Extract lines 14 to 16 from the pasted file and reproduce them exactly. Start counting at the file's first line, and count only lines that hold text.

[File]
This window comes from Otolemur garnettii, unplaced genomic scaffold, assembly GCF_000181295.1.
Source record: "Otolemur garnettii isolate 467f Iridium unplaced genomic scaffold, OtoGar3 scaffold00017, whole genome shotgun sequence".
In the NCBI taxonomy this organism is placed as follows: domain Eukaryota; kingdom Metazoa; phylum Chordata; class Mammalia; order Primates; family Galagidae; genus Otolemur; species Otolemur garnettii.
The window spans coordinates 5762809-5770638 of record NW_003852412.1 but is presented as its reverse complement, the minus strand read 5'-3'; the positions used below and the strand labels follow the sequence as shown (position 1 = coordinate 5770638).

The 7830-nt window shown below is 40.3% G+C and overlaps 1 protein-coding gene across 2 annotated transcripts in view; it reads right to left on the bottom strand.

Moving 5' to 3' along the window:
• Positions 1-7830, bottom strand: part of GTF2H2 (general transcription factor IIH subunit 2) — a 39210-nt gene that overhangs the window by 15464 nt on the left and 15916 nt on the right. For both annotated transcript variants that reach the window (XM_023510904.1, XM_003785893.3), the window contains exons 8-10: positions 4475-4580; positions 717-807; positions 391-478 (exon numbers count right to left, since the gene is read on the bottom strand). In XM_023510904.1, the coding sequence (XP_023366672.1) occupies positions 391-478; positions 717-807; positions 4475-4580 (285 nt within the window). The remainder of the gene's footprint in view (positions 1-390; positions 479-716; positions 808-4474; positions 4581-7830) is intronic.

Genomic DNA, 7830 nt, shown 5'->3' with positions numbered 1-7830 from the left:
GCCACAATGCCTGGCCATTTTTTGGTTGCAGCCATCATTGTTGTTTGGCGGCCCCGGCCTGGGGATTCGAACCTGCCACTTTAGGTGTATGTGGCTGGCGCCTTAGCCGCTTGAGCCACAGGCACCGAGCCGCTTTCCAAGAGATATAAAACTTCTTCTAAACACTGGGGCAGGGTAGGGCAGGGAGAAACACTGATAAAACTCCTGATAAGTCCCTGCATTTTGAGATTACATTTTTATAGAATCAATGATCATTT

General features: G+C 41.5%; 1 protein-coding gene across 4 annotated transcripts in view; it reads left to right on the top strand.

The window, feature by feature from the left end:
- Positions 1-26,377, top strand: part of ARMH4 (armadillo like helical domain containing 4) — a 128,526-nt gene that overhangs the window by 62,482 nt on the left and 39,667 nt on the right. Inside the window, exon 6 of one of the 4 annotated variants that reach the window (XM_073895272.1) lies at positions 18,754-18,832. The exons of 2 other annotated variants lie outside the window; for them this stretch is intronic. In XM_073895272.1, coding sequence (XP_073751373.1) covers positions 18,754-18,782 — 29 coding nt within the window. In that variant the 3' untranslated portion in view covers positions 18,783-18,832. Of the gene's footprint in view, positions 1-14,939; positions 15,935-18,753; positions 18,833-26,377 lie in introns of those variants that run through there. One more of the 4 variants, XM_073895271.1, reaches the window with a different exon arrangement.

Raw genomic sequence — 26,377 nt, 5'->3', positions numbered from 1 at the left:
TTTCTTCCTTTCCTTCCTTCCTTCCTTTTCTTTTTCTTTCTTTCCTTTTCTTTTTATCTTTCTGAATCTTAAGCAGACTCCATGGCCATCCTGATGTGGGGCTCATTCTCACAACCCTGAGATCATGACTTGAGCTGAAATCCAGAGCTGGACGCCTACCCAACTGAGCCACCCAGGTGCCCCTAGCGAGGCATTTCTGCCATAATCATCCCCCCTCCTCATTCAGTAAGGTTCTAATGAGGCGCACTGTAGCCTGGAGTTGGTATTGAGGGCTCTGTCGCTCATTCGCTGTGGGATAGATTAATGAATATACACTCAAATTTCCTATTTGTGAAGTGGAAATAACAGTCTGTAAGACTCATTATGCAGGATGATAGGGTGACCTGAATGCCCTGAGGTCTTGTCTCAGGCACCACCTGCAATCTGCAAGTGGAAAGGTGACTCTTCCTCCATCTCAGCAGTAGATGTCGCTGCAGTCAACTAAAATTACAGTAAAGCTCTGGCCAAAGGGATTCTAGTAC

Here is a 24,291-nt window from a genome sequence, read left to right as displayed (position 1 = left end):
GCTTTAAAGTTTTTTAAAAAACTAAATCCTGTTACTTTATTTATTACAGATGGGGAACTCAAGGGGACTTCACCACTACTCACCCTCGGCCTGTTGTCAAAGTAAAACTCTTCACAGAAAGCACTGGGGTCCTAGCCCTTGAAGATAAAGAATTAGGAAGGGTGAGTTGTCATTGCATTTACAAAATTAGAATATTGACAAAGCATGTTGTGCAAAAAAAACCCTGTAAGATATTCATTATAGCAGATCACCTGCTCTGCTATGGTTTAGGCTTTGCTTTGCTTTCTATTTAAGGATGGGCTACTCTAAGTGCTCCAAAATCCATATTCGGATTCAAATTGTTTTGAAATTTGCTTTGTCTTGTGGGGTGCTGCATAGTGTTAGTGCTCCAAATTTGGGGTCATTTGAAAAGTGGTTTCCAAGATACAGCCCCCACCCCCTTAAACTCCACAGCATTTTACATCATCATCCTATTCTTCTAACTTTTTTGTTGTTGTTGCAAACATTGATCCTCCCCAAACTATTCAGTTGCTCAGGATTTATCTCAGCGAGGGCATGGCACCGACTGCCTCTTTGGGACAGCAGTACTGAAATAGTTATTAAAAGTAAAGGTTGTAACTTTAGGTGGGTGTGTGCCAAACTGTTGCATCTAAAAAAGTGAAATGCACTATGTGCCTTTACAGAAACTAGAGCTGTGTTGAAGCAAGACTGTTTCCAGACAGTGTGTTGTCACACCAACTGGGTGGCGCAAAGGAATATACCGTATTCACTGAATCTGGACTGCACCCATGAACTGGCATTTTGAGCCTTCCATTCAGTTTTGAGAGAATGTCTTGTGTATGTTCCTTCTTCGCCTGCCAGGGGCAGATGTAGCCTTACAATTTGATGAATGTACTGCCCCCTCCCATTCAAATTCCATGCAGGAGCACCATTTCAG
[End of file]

TTTCTTCCTTTCCTTCCTTCCTTCCTTTTCTTTTTCTTTCTTTCCTTTTCTTTTTATCTTTCTGAATCTTAAGCAGACTCCATGGCCATCCTGATGTGGGGCTCATTCTCACAACCCTGAGATCATGACTTGAGCTGAAATCCAGAGCTGGACGCCTACCCAACTGAGCCACCCAGGTGCCCCTAGCGAGGCATTTCTGCCATAATCATCCCCCCTCCTCATTCAGTAAGGTTCTAATGAGGCGCACTGTAGCCTGGAGTTGGTATTGAGGGCTCTGTCGCTCATTCGCTGTGGGATAGATTAATGAATATACACTCAAATTTCCTATTTGTGAAGTGGAAATAACAGTCTGTAAGACTCATTATGCAGGATGATAGGGTGACCTGAATGCCCTGAGGTCTTGTCTCAGGCACCACCTGCAATCTGCAAGTGGAAAGGTGACTCTTCCTCCATCTCAGCAGTAGATGTCGCTGCAGTCAACTAAAATTACAGTAAAGCTCTGGCCAAAGGGATTCTAGTAC

Here is a 24,291-nt window from a genome sequence, read left to right as displayed (position 1 = left end):
GCTTTAAAGTTTTTTAAAAAACTAAATCCTGTTACTTTATTTATTACAGATGGGGAACTCAAGGGGACTTCACCACTACTCACCCTCGGCCTGTTGTCAAAGTAAAACTCTTCACAGAAAGCACTGGGGTCCTAGCCCTTGAAGATAAAGAATTAGGAAGGGTGAGTTGTCATTGCATTTACAAAATTAGAATATTGACAAAGCATGTTGTGCAAAAAAAACCCTGTAAGATATTCATTATAGCAGATCACCTGCTCTGCTATGGTTTAGGCTTTGCTTTGCTTTCTATTTAAGGATGGGCTACTCTAAGTGCTCCAAAATCCATATTCGGATTCAAATTGTTTTGAAATTTGCTTTGTCTTGTGGGGTGCTGCATAGTGTTAGTGCTCCAAATTTGGGGTCATTTGAAAAGTGGTTTCCAAGATACAGCCCCCACCCCCTTAAACTCCACAGCATTTTACATCATCATCCTATTCTTCTAACTTTTTTGTTGTTGTTGCAAACATTGATCCTCCCCAAACTATTCAGTTGCTCAGGATTTATCTCAGCGAGGGCATGGCACCGACTGCCTCTTTGGGACAGCAGTACTGAAATAGTTATTAAAAGTAAAGGTTGTAACTTTAGGTGGGTGTGTGCCAAACTGTTGCATCTAAAAAAGTGAAATGCACTATGTGCCTTTACAGAAACTAGAGCTGTGTTGAAGCAAGACTGTTTCCAGACAGTGTGTTGTCACACCAACTGGGTGGCGCAAAGGAATATACCGTATTCACTGAATCTGGACTGCACCCATGAACTGGCATTTTGAGCCTTCCATTCAGTTTTGAGAGAATGTCTTGTGTATGTTCCTTCTTCGCCTGCCAGGGGCAGATGTAGCCTTACAATTTGATGAATGTACTGCCCCCTCCCATTCAAATTCCATGCAGGAGCACCATTTCAG